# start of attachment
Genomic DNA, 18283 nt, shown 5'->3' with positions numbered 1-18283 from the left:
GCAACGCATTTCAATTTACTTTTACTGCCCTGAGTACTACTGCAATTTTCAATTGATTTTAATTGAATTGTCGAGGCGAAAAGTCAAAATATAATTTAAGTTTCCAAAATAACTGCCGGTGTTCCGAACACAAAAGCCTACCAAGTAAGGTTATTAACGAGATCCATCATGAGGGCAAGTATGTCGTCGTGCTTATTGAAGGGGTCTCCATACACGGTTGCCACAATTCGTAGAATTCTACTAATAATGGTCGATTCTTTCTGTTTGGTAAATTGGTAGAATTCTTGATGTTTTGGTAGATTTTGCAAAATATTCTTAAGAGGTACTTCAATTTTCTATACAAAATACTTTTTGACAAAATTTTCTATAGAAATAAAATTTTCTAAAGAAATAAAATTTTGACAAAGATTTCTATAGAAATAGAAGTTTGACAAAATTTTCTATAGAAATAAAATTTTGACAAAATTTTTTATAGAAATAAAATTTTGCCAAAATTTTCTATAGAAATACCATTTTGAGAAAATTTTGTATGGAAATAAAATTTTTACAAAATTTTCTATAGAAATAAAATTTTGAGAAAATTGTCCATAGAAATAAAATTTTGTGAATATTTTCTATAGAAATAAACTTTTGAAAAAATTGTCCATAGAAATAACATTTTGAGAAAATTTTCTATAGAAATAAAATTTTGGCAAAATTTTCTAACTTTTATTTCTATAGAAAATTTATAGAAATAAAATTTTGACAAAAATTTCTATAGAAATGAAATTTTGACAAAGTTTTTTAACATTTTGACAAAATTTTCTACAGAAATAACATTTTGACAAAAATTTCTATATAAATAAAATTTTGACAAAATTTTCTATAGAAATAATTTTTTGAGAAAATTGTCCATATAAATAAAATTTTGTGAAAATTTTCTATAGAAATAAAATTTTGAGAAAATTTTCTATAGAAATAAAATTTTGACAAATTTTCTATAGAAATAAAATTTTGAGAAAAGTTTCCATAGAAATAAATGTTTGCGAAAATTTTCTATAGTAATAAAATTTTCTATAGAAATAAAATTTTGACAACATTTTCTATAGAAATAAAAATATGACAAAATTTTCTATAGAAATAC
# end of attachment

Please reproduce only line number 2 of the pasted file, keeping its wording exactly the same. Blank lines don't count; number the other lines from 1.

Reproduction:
GCAACGCATTTCAATTTACTTTTACTGCCCTGAGTACTACTGCAATTTTCAATTGATTTTAATTGAATTGTCGAGGCGAAAAGTCAAAATATAATTTAAGTTTCCAAAATAACTGCCGGTGTTCCGAACACAAAAGCCTACCAAGTAAGGTTATTAACGAGATCCATCATGAGGGCAAGTATGTCGTCGTGCTTATTGAAGGGGTCTCCATACACGGTTGCCACAATTCGTAGAATTCTACTAATAATGGTCGATTCTTTCTGTTTGGTAAATTGGTAGAATTCTTGATGTTTTGGTAGATTTTGCAAAATATTCTTAAGAGGTACTTCAATTTTCTATACAAAATACTTTTTGACAAAATTTTCTATAGAAATAAAATTTTCTAAAGAAATAAAATTTTGACAAAGATTTCTATAGAAATAGAAGTTTGACAAAATTTTCTATAGAAATAAAATTTTGACAAAATTTTTTATAGAAATAAAATTTTGCCAAAATTTTCTATAGAAATACCATTTTGAGAAAATTTTGTATGGAAATAAAATTTTTACAAAATTTTCTATAGAAATAAAATTTTGAGAAAATTGTCCATAGAAATAAAATTTTGTGAATATTTTCTATAGAAATAAACTTTTGAAAAAATTGTCCATAGAAATAACATTTTGAGAAAATTTTCTATAGAAATAAAATTTTGGCAAAATTTTCTAACTTTTATTTCTATAGAAAATTTATAGAAATAAAATTTTGACAAAAATTTCTATAGAAATGAAATTTTGACAAAGTTTTTTAACATTTTGACAAAATTTTCTACAGAAATAACATTTTGACAAAAATTTCTATATAAATAAAATTTTGACAAAATTTTCTATAGAAATAATTTTTTGAGAAAATTGTCCATATAAATAAAATTTTGTGAAAATTTTCTATAGAAATAAAATTTTGAGAAAATTTTCTATAGAAATAAAATTTTGACAAATTTTCTATAGAAATAAAATTTTGAGAAAAGTTTCCATAGAAATAAATGTTTGCGAAAATTTTCTATAGTAATAAAATTTTCTATAGAAATAAAATTTTGACAACATTTTCTATAGAAATAAAAATATGACAAAATTTTCTATAGAAATAC